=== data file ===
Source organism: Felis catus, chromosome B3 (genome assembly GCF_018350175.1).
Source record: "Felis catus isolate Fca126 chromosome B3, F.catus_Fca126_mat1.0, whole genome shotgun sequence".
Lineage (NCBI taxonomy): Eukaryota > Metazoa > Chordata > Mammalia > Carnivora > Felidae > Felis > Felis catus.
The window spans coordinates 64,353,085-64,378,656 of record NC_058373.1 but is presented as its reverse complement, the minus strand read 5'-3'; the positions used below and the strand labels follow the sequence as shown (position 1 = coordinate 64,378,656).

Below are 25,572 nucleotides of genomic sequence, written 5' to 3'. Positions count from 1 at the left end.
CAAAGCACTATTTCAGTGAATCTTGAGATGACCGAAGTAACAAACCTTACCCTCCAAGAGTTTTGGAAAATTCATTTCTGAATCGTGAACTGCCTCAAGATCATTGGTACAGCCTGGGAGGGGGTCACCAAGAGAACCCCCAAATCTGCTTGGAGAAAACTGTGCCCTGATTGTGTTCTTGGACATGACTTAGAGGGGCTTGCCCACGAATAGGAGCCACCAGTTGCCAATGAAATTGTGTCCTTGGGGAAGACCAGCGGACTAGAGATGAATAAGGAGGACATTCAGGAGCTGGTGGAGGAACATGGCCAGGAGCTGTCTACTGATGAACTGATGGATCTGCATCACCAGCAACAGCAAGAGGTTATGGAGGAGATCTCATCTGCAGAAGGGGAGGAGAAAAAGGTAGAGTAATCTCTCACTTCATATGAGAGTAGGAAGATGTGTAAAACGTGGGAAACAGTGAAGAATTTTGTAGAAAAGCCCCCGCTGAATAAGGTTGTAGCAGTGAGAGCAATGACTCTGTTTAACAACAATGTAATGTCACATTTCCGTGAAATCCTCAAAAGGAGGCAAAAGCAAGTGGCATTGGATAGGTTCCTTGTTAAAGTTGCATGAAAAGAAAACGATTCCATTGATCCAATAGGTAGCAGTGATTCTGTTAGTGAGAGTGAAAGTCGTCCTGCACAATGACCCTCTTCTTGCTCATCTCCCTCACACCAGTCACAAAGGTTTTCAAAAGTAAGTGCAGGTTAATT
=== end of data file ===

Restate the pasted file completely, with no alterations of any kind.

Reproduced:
Source organism: Felis catus, chromosome B3 (genome assembly GCF_018350175.1).
Source record: "Felis catus isolate Fca126 chromosome B3, F.catus_Fca126_mat1.0, whole genome shotgun sequence".
Lineage (NCBI taxonomy): Eukaryota > Metazoa > Chordata > Mammalia > Carnivora > Felidae > Felis > Felis catus.
The window spans coordinates 64,353,085-64,378,656 of record NC_058373.1 but is presented as its reverse complement, the minus strand read 5'-3'; the positions used below and the strand labels follow the sequence as shown (position 1 = coordinate 64,378,656).

Below are 25,572 nucleotides of genomic sequence, written 5' to 3'. Positions count from 1 at the left end.
CAAAGCACTATTTCAGTGAATCTTGAGATGACCGAAGTAACAAACCTTACCCTCCAAGAGTTTTGGAAAATTCATTTCTGAATCGTGAACTGCCTCAAGATCATTGGTACAGCCTGGGAGGGGGTCACCAAGAGAACCCCCAAATCTGCTTGGAGAAAACTGTGCCCTGATTGTGTTCTTGGACATGACTTAGAGGGGCTTGCCCACGAATAGGAGCCACCAGTTGCCAATGAAATTGTGTCCTTGGGGAAGACCAGCGGACTAGAGATGAATAAGGAGGACATTCAGGAGCTGGTGGAGGAACATGGCCAGGAGCTGTCTACTGATGAACTGATGGATCTGCATCACCAGCAACAGCAAGAGGTTATGGAGGAGATCTCATCTGCAGAAGGGGAGGAGAAAAAGGTAGAGTAATCTCTCACTTCATATGAGAGTAGGAAGATGTGTAAAACGTGGGAAACAGTGAAGAATTTTGTAGAAAAGCCCCCGCTGAATAAGGTTGTAGCAGTGAGAGCAATGACTCTGTTTAACAACAATGTAATGTCACATTTCCGTGAAATCCTCAAAAGGAGGCAAAAGCAAGTGGCATTGGATAGGTTCCTTGTTAAAGTTGCATGAAAAGAAAACGATTCCATTGATCCAATAGGTAGCAGTGATTCTGTTAGTGAGAGTGAAAGTCGTCCTGCACAATGACCCTCTTCTTGCTCATCTCCCTCACACCAGTCACAAAGGTTTTCAAAAGTAAGTGCAGGTTAATT